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Report: Avignon festival

Avignon Festival is now "Open!"

"Open!" put on by Group F opened the 67th Avignon Festival
"Open!" put on by Group F opened the 67th Avignon Festival © Ilka Kramer

The first day of the 67th Avignon Festival was a delight for the senses, with a fireworks show to boot.


At least a thousand people - locals from Avignon and the outskirts, as well as visiting festival-goers - poured into a gravely enclosure about a kilometre outside of the city walls on Friday evening, to watch a masterful, wall-embracing show called "Open!" put on by Group F, who are known for their international extravaganzas.

Group F organised the fireworks display in Paris for the New Millenium and have done many opening ceremonies around the world since then.

Dossier: Festival d'Avignon 2011

The festival commissioned Group F to open this 67th year, and to highlight the opening of La FabricA, a new theatre residence and rehearsal space set up by the government-funded festival.

Group F performed against Scott Gibbons’ electro-acoustic music and glass-breaking sound effects. Moving images ranging from childrens’ drawings to video game backdrops, and various realistic optical illusions were projected on two sides of the enormous block that is La FabricA.

Suspended from wires, the Group F performers wore light-bulb suits and moved over two walls of the building, choreographed and synchronised in response to the images. For the finale, they donned suits of fireworks and turned into firebirds. However, they stopped short of taking off from the building’s roof.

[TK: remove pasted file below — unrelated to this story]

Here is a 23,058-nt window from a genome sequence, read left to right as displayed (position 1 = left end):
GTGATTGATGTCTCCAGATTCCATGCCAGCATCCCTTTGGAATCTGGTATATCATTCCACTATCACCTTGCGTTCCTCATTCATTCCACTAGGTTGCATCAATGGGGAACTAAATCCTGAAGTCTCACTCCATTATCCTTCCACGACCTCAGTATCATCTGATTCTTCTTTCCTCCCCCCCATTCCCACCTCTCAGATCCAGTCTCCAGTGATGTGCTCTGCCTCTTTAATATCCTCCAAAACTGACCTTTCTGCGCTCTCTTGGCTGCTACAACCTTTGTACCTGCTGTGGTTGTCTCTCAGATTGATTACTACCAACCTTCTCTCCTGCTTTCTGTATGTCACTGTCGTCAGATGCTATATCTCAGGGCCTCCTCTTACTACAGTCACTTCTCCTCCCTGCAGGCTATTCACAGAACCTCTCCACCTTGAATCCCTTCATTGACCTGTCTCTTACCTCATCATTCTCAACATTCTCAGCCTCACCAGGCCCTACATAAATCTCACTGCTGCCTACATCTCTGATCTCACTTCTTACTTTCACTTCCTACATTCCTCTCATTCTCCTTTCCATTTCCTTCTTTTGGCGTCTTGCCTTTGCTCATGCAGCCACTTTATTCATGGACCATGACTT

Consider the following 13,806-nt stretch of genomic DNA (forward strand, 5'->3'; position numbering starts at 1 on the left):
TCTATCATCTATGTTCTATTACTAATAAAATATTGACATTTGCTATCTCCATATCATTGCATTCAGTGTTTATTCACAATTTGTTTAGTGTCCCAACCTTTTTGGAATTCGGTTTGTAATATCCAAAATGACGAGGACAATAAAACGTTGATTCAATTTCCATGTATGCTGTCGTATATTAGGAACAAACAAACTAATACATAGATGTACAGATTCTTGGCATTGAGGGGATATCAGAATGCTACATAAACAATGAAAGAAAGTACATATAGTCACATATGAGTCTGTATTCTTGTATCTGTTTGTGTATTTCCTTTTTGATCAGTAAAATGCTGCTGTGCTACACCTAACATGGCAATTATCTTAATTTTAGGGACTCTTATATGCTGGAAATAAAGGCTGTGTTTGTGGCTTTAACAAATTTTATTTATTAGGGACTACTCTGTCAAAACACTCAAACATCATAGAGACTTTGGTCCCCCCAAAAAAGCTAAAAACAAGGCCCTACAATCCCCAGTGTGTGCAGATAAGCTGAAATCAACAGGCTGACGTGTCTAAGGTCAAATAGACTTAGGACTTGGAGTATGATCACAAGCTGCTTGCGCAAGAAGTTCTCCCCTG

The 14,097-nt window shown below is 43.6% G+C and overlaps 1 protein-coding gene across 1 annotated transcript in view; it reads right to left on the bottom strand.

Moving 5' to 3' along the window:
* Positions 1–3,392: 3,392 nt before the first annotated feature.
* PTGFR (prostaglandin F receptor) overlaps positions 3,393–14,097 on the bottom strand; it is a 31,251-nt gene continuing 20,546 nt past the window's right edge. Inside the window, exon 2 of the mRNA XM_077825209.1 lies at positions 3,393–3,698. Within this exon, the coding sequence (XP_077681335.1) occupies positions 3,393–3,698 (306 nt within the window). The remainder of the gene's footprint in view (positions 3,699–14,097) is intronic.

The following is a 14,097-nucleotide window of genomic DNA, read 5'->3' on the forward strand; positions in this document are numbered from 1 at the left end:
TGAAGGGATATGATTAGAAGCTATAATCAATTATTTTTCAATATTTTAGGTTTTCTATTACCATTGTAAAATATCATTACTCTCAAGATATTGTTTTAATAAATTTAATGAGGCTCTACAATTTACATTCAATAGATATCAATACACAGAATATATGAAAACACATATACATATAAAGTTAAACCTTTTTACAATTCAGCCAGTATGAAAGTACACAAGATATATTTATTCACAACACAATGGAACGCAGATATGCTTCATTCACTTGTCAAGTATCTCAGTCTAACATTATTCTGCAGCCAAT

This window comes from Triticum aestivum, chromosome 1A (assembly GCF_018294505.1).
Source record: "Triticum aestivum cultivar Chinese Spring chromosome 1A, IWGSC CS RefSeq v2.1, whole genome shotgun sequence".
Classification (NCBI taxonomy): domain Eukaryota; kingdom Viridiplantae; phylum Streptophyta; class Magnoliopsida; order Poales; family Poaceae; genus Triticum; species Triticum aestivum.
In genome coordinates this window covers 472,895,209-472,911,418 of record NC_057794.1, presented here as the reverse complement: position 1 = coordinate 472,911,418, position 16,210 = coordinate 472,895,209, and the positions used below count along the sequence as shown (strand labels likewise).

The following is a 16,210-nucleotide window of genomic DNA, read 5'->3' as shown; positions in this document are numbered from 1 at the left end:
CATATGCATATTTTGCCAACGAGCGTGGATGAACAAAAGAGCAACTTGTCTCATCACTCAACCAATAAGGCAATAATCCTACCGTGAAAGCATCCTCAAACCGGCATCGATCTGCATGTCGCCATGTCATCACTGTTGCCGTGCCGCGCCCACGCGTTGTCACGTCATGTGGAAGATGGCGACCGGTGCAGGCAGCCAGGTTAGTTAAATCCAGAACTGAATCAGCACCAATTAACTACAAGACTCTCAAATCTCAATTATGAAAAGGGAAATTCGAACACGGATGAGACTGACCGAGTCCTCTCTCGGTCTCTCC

Also on Friday afternoon, more serious stage productions began, in what promises to be a year of bittersweet offerings.

Even in the Group F performance, there was a scene where the light-people were trying to find their way out of a prison, like mice in a cage, and another where they were on an image of glass which was gradually shattered by stones or bullets.

One of the first plays was a mixture of play indeed, with the use of a game of ping pong. China’s national game was coupled with a dark view of China, showing the effects of totalitarianism. For that matter, the US and Spain aren’t let off the hook either.

From Spain, Angelica Liddell uses her play as an ode to freedom of expression and activism. In her Ping Pang Qiu, she expresses her anger using Coca-Cola, Chinese noodles, table tennis and the myth of Orpheus and Euridyce. She describes how essential it is, even if you love, like she loves China, to be free to say what your conscience tells you.

In addition to Ping Pang Qiu, which is in Spanish, Liddell also directs Todo el cielo sobre la tierra (El Sindrome de Wendy) or All the Sky under the Earth (The Wendy Syndrome) which is in Spanish, Mandarin and German. For good measure, the subtitles are in French.

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